Here’s how it works: UTEC says it’s employing basic thermodynamic principles — that is, principles related to shifts in temperature, pressure and vacuum — to combine incoming air with water in a mechanism that balances their internal heat. That transaction results in the pollutants (dust, small particles of metal, germs and bacteria) hanging back in the water, effectively scrubbed from the air. UTEC says it keeps metrics on the actual amounts, and measures them daily: it told me that between March 24-30, 49,800 people benefitted from 489,000 cubic meters of purified air, and that its billboard managed to eliminate 99 percent of the airborne bacteria from that total.

The university describes all of this as “a highly efficient continuous process, with very low energy consumption” — just 2.5 kilowatts (2,500 watts) of electricity per hour, or roughly what an emergency generator might consume powering your bare essentials in a small home. UTEC says the billboard’s benefits extend to a radius of five city blocks, benefitting both residents and construction workers, and that the water used by the billboard is fully recyclable. The university adds that it’s using the extracted materials as an opportunity to analyze the residual pollutants, presumably to get a better read on pollutant specifics with an eye toward building even more thorough billboards down the road.

As with the water-producing billboard, the air-purification system is being promoted with the help of ad agency FCB Mayo (formerly Mayo DraftFCB). UTEC’s director of promotion, Jessica Rúas, says the university’s goal in working with the agency was “to demonstrate that engineering is behind everything,” and that the air-purifying billboard is “closely aligned with the university’s mission of educating creative engineers who are sensitive to social needs and have extensive scientific knowledge that enables them to become researchers and find solutions to society’s problems.”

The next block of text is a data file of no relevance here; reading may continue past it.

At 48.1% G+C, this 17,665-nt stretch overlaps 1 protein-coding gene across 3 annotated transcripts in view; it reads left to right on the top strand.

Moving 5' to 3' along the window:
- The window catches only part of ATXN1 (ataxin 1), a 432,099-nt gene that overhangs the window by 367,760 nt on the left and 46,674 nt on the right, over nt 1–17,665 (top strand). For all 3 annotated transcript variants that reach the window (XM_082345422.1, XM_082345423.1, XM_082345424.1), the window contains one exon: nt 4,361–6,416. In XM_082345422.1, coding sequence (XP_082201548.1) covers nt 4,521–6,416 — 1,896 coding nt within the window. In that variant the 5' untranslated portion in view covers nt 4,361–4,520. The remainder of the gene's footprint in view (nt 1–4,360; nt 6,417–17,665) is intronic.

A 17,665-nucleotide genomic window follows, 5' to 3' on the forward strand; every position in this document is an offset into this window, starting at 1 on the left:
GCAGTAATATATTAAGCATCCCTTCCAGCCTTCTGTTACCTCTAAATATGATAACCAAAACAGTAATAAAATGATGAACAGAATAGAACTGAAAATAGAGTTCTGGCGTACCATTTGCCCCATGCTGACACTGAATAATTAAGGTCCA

Assuming the billboard works as well and broadly as claimed, which is to say sufficiently well to protect workers as well as residents in areas where pollutants are especially hazardous, imagine these billboards going up any time you had a sufficiently large construction zone — a step that just became synonymous with a construction company’s preparation process.

I just finished building a home myself in a booming residential association — I now live across the street from several homes that are all going up simultaneously and in various stages of completion. I have no idea what kinds of things I (and my wife, and my 21-month-old son) might be unwittingly breathing as I stroll through the neighborhood in the evenings after supper, but I’d love to think something like UTEC’s idea might make the air cleaner (or even post-construction, targeting excess pollen, say, or ozone), to say nothing of the more critical benefits it might provide in urban zones with epically dirty construction projects.